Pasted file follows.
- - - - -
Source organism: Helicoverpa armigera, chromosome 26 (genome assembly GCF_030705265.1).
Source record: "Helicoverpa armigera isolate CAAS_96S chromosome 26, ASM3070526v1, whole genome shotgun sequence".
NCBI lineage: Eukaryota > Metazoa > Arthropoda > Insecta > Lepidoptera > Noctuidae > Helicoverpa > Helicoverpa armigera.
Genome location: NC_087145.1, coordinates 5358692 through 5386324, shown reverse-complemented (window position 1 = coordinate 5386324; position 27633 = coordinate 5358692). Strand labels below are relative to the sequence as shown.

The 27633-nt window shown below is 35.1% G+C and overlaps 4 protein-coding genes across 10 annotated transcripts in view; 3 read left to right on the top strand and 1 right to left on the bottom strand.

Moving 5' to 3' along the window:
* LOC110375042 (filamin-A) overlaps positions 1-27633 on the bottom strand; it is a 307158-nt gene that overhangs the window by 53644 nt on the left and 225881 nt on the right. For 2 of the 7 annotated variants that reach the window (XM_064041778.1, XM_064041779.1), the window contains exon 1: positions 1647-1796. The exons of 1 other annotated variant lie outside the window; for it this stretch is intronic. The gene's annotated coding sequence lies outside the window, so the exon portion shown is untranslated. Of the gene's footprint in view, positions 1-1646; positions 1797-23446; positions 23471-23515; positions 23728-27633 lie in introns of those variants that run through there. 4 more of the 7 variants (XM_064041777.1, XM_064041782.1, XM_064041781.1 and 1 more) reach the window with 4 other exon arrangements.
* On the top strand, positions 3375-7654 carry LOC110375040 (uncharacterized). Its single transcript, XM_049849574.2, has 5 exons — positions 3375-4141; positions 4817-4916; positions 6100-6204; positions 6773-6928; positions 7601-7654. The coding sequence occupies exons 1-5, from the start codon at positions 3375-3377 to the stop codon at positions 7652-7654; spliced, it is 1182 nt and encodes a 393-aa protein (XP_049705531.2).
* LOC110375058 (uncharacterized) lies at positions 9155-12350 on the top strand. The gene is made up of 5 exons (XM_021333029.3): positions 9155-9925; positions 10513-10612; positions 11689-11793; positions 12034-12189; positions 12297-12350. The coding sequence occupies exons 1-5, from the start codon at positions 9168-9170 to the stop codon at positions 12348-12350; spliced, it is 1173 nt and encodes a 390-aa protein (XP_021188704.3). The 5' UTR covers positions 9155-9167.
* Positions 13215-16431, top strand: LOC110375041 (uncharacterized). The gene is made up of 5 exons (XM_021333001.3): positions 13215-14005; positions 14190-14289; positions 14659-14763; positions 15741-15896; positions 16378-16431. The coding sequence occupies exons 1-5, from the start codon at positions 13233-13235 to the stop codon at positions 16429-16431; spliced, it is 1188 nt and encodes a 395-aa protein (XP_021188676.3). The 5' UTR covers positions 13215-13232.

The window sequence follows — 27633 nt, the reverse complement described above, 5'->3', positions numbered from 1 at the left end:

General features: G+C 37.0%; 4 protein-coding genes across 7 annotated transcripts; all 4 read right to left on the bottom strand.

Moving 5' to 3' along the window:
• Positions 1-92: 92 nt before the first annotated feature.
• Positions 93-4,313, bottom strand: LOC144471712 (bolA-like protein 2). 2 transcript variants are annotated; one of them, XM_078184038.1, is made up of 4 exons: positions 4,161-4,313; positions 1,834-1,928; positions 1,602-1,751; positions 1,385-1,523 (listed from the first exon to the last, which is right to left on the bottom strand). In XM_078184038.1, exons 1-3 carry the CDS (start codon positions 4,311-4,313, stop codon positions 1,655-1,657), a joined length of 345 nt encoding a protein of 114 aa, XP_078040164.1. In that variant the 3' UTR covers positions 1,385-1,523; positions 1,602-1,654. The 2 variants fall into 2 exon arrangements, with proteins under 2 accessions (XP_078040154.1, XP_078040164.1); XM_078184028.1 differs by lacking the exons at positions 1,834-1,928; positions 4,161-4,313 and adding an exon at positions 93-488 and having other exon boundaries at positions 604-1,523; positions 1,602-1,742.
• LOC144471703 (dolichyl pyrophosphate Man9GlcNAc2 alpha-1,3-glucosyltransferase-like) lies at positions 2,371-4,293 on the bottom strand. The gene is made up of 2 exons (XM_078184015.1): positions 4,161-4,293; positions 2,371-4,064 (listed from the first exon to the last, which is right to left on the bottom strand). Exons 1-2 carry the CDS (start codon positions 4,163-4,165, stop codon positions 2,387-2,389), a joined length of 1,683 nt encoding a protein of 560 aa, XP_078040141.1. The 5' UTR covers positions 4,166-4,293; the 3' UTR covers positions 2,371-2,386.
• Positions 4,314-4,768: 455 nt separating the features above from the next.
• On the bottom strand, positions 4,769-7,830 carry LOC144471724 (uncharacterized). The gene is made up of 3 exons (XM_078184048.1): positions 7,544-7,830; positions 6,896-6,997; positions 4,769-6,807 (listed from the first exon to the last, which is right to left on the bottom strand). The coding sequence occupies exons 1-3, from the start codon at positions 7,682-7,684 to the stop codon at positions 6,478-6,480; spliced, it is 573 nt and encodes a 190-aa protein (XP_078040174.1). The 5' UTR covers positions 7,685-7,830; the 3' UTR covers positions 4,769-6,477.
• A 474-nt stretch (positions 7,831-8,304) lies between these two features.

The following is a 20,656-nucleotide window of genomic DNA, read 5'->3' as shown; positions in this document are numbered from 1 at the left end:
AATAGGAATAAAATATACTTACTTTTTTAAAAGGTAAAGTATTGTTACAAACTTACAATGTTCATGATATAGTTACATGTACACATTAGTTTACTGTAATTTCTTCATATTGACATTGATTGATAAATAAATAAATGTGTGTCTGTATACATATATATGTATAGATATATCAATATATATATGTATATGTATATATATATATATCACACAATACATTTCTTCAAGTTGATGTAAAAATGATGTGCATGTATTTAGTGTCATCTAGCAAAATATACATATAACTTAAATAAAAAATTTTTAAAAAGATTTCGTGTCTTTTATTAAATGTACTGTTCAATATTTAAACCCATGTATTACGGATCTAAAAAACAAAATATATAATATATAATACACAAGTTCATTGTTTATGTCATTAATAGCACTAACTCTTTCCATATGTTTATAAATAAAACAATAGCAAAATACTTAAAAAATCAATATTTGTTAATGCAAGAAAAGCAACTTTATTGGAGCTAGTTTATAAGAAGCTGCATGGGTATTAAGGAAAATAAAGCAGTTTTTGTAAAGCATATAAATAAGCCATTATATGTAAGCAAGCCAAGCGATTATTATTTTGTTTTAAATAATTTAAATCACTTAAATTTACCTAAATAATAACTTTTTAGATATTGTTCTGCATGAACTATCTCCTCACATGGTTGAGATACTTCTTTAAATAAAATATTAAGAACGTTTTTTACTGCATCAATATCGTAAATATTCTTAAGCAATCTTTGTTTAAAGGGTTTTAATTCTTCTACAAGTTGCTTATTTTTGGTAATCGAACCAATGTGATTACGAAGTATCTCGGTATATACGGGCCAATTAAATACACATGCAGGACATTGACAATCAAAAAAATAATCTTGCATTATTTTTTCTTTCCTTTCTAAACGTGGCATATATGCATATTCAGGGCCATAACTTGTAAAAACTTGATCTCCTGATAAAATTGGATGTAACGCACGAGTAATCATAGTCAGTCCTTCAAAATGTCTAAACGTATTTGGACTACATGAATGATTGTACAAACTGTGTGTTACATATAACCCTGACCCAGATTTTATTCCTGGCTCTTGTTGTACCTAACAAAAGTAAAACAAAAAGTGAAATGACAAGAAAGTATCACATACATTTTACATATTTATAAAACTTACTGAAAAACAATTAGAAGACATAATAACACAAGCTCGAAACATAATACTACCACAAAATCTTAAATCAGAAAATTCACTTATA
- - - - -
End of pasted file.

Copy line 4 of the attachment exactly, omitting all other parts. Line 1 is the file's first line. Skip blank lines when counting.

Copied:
Genome location: NC_087145.1, coordinates 5358692 through 5386324, shown reverse-complemented (window position 1 = coordinate 5386324; position 27633 = coordinate 5358692). Strand labels below are relative to the sequence as shown.